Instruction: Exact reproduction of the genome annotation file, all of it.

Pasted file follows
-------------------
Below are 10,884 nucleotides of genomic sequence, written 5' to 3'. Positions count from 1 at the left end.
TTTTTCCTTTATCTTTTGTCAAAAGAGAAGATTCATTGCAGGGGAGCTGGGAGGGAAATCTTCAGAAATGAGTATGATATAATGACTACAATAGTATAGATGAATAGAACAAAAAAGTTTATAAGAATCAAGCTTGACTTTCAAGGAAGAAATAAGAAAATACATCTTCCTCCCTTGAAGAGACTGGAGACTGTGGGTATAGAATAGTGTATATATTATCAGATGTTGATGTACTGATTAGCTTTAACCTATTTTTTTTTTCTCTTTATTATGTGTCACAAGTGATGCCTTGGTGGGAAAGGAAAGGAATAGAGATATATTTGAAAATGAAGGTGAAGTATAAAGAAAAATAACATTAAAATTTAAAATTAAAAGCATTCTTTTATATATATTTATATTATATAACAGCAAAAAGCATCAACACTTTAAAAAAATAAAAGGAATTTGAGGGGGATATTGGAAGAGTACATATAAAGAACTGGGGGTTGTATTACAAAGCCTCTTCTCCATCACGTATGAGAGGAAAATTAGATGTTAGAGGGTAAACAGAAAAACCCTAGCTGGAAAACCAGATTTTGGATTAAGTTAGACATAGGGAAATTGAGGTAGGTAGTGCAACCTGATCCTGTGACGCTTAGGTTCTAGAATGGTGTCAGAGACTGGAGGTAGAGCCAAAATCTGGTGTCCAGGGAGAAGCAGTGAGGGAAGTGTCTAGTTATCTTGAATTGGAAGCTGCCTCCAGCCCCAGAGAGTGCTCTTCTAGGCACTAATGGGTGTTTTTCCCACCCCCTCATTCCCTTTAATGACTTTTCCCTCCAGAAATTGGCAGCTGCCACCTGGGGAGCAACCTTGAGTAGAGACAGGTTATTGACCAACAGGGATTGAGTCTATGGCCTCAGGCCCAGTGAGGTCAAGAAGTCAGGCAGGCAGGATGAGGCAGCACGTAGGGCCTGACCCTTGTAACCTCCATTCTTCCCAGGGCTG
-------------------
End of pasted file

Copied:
Below are 10,884 nucleotides of genomic sequence, written 5' to 3'. Positions count from 1 at the left end.
TTTTTCCTTTATCTTTTGTCAAAAGAGAAGATTCATTGCAGGGGAGCTGGGAGGGAAATCTTCAGAAATGAGTATGATATAATGACTACAATAGTATAGATGAATAGAACAAAAAAGTTTATAAGAATCAAGCTTGACTTTCAAGGAAGAAATAAGAAAATACATCTTCCTCCCTTGAAGAGACTGGAGACTGTGGGTATAGAATAGTGTATATATTATCAGATGTTGATGTACTGATTAGCTTTAACCTATTTTTTTTTTCTCTTTATTATGTGTCACAAGTGATGCCTTGGTGGGAAAGGAAAGGAATAGAGATATATTTGAAAATGAAGGTGAAGTATAAAGAAAAATAACATTAAAATTTAAAATTAAAAGCATTCTTTTATATATATTTATATTATATAACAGCAAAAAGCATCAACACTTTAAAAAAATAAAAGGAATTTGAGGGGGATATTGGAAGAGTACATATAAAGAACTGGGGGTTGTATTACAAAGCCTCTTCTCCATCACGTATGAGAGGAAAATTAGATGTTAGAGGGTAAACAGAAAAACCCTAGCTGGAAAACCAGATTTTGGATTAAGTTAGACATAGGGAAATTGAGGTAGGTAGTGCAACCTGATCCTGTGACGCTTAGGTTCTAGAATGGTGTCAGAGACTGGAGGTAGAGCCAAAATCTGGTGTCCAGGGAGAAGCAGTGAGGGAAGTGTCTAGTTATCTTGAATTGGAAGCTGCCTCCAGCCCCAGAGAGTGCTCTTCTAGGCACTAATGGGTGTTTTTCCCACCCCCTCATTCCCTTTAATGACTTTTCCCTCCAGAAATTGGCAGCTGCCACCTGGGGAGCAACCTTGAGTAGAGACAGGTTATTGACCAACAGGGATTGAGTCTATGGCCTCAGGCCCAGTGAGGTCAAGAAGTCAGGCAGGCAGGATGAGGCAGCACGTAGGGCCTGACCCTTGTAACCTCCATTCTTCCCAGGGCTG